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Premarital and Postmarital Agreements

Premarital Agreements

Most people are familiar with premarital agreements. Premarital agreements (also referred to as prenuptial agreements) are agreements that are signed by parties prior to their marriage. Such agreements act in much the same way as cohabitation agreements act. The agreement provides for a determination of the respective spouse's interest in the other spouse's property. Agreements can even provide that there will be no community property created during the marriage. Recent case law also provides that the parties can even agree to waive a future right to spousal support (alimony). However, waivers of spousal support are a relatively new concept and it is yet to be determined exactly whether and under what circumstances they will be enforced in the future.

Premarital agreements should not be entered into lightly. Although the concept is that they are generally unenforceable, in fact the opposite is true. A well written and properly prepared premarital agreement is usually enforceable. One question that often arises with respect to premarital agreements is when to commence the preparation. Parties are customarily informed that premarital agreements prepared literally on the eve of a marriage will often be set aside. This is because the aggrieved Party usually asserts that he or she was "pressured" into signing the agreement and felt unable to avoid signing it due to the fact that the wedding was rapidly approaching. Many lawyers have a motto that once the wedding invitations have been sent out it is already too late to prepare a premarital agreement.

To enter into an enforceable premarital agreement, both parties must have the ability to seek independent counsel and there must be a full and complete disclosure of all of each party's assets and liabilities. A party cannot intelligently waive his or her right to an asset unless he or she knows of its existence. Declarations of Disclosure in addition to the accompanying documents must be exchanged well in advance of the wedding date.

Postmarital Agreements

Postmarital agreements (also known as postnuptial agreements) are utilized and prepared after the parties have already married but before they have separated. There are many reasons clients come to our firm to help them prepare post marital agreements. These post marital agreements must be carefully constructed because spouses owe each other a higher level of fiduciary duty than that which is owed between unmarried persons. On occasion, parties may receive inheritances or may be utilizing their separate property for community property purposes. Again, in order to set forth in writing the understanding and agreements of the parties with respect to separate property or even community property interests after the parties have married, parties enter into such agreements. These agreements may provide a preliminary division of community property to be implemented during the marriage but before the parties actually decide to separate or proceed towards divorce.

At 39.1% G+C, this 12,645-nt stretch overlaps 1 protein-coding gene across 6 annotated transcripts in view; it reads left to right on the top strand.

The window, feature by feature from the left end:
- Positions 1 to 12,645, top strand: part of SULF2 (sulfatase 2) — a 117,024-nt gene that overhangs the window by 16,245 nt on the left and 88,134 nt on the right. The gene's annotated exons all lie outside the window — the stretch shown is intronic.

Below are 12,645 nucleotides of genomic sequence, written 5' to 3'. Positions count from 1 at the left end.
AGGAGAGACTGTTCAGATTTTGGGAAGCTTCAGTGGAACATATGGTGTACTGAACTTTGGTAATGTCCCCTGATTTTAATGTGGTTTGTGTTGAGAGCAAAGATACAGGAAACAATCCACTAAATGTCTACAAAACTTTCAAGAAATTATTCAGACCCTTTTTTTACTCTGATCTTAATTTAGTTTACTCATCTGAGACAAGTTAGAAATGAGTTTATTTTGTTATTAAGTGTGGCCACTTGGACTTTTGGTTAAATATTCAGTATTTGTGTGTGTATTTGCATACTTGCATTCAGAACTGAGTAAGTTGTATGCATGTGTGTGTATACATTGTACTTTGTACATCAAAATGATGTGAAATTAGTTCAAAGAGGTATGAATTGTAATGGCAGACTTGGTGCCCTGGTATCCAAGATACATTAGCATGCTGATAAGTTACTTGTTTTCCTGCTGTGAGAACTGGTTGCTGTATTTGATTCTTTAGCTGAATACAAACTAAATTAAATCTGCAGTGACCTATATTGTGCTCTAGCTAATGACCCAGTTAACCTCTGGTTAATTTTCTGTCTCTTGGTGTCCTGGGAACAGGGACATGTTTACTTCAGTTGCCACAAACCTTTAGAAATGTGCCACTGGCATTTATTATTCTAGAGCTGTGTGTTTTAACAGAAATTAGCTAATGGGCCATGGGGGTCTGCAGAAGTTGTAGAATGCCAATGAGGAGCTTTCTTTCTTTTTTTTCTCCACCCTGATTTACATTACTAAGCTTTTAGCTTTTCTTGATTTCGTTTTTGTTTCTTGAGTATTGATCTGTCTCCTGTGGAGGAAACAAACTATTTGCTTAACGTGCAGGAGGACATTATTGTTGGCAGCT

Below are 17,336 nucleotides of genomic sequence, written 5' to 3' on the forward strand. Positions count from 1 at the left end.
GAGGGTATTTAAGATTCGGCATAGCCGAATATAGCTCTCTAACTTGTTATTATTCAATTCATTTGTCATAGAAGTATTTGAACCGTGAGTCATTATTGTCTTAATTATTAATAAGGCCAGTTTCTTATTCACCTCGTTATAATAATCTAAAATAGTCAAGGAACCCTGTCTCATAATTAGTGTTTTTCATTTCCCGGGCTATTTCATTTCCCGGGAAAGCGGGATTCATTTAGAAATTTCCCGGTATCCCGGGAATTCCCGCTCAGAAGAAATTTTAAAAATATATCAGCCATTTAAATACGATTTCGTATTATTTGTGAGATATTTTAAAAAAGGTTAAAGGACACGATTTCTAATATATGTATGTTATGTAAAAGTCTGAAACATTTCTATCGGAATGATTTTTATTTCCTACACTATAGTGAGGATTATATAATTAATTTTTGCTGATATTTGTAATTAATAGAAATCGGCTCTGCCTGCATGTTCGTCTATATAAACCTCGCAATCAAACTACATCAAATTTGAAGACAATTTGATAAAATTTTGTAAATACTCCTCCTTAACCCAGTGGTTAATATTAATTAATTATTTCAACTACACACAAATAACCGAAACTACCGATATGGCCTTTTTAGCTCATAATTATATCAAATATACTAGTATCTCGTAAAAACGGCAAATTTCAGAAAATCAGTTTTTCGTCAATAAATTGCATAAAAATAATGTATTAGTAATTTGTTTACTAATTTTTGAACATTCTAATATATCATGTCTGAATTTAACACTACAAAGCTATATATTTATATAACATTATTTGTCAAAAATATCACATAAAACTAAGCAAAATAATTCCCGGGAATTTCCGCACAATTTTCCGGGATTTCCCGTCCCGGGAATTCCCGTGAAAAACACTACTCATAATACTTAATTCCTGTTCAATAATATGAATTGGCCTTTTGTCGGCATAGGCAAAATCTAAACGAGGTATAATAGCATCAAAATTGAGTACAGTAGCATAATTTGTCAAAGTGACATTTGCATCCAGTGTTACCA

As is the case with Pre-Marital Agreements, Post-Marital Agreements require that the parties provide full disclosure to the other party of all of the community and separate property assets and liabilities of which they are aware or can be reasonably determined. Both parties must be represented by independent legal counsel. An agreement wherein one party is represented by counsel and the other is not may be voidable and unenforceable.

Many times, as the wedding date approaches, couples have not gotten around to discussing, preparing and/or signing their pre-marital agreement and thus, after they are married and have the relative peace of mind to come to an understanding, they might elect to cause a Post-Marital Agreement to be prepared. The principles, concerning these two different agreements are often times the same, except for the fact that one is executed prior to the marriage date and the other after the marriage date. It is important to understand that agreements which are entered into after the marriage are just as enforceable as those entered into prior to the marriage. However, once the parties are married, there is less urgency and/or incentive for the recalcitrant party to sign such an agreement. Furthermore, there is a higher level of fiduciary duty owed between two spouses than between unmarried persons and, therefore, such an agreement is subject to closer scrutiny and may be harder to uphold.

A. Confirmation of the Separate or Community Property Character of an Asset